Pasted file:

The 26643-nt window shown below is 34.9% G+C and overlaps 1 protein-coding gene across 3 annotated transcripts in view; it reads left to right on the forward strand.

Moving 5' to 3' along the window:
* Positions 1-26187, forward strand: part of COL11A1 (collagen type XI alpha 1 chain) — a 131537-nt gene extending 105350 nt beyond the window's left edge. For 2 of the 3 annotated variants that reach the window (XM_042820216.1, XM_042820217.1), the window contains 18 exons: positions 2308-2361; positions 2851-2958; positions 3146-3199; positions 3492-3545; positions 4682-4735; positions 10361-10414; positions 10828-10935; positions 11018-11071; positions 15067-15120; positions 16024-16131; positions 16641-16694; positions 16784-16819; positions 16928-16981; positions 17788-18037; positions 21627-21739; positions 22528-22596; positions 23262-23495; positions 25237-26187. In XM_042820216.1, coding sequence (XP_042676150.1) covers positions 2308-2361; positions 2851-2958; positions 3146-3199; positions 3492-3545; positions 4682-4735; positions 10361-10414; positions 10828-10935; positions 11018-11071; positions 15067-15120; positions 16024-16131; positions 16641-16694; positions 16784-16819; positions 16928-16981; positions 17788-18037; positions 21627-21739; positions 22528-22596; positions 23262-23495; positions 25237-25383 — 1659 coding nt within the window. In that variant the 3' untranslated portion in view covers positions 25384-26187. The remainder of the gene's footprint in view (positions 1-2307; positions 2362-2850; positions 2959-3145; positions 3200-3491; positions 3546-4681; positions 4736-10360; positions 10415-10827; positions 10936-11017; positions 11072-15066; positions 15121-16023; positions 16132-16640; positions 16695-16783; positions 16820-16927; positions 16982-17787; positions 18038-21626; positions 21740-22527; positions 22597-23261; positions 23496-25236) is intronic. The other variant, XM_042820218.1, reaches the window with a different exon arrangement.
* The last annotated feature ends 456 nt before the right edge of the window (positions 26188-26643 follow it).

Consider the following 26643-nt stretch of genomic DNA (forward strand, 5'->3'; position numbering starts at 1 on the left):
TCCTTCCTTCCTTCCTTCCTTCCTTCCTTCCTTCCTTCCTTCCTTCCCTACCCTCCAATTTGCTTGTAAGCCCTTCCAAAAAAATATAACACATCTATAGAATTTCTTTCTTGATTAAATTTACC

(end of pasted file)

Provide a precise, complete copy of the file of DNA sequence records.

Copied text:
The 26643-nt window shown below is 34.9% G+C and overlaps 1 protein-coding gene across 3 annotated transcripts in view; it reads left to right on the forward strand.

Moving 5' to 3' along the window:
* Positions 1-26187, forward strand: part of COL11A1 (collagen type XI alpha 1 chain) — a 131537-nt gene extending 105350 nt beyond the window's left edge. For 2 of the 3 annotated variants that reach the window (XM_042820216.1, XM_042820217.1), the window contains 18 exons: positions 2308-2361; positions 2851-2958; positions 3146-3199; positions 3492-3545; positions 4682-4735; positions 10361-10414; positions 10828-10935; positions 11018-11071; positions 15067-15120; positions 16024-16131; positions 16641-16694; positions 16784-16819; positions 16928-16981; positions 17788-18037; positions 21627-21739; positions 22528-22596; positions 23262-23495; positions 25237-26187. In XM_042820216.1, coding sequence (XP_042676150.1) covers positions 2308-2361; positions 2851-2958; positions 3146-3199; positions 3492-3545; positions 4682-4735; positions 10361-10414; positions 10828-10935; positions 11018-11071; positions 15067-15120; positions 16024-16131; positions 16641-16694; positions 16784-16819; positions 16928-16981; positions 17788-18037; positions 21627-21739; positions 22528-22596; positions 23262-23495; positions 25237-25383 — 1659 coding nt within the window. In that variant the 3' untranslated portion in view covers positions 25384-26187. The remainder of the gene's footprint in view (positions 1-2307; positions 2362-2850; positions 2959-3145; positions 3200-3491; positions 3546-4681; positions 4736-10360; positions 10415-10827; positions 10936-11017; positions 11072-15066; positions 15121-16023; positions 16132-16640; positions 16695-16783; positions 16820-16927; positions 16982-17787; positions 18038-21626; positions 21740-22527; positions 22597-23261; positions 23496-25236) is intronic. The other variant, XM_042820218.1, reaches the window with a different exon arrangement.
* The last annotated feature ends 456 nt before the right edge of the window (positions 26188-26643 follow it).

Consider the following 26643-nt stretch of genomic DNA (forward strand, 5'->3'; position numbering starts at 1 on the left):
TCCTTCCTTCCTTCCTTCCTTCCTTCCTTCCTTCCTTCCTTCCTTCCCTACCCTCCAATTTGCTTGTAAGCCCTTCCAAAAAAATATAACACATCTATAGAATTTCTTTCTTGATTAAATTTACC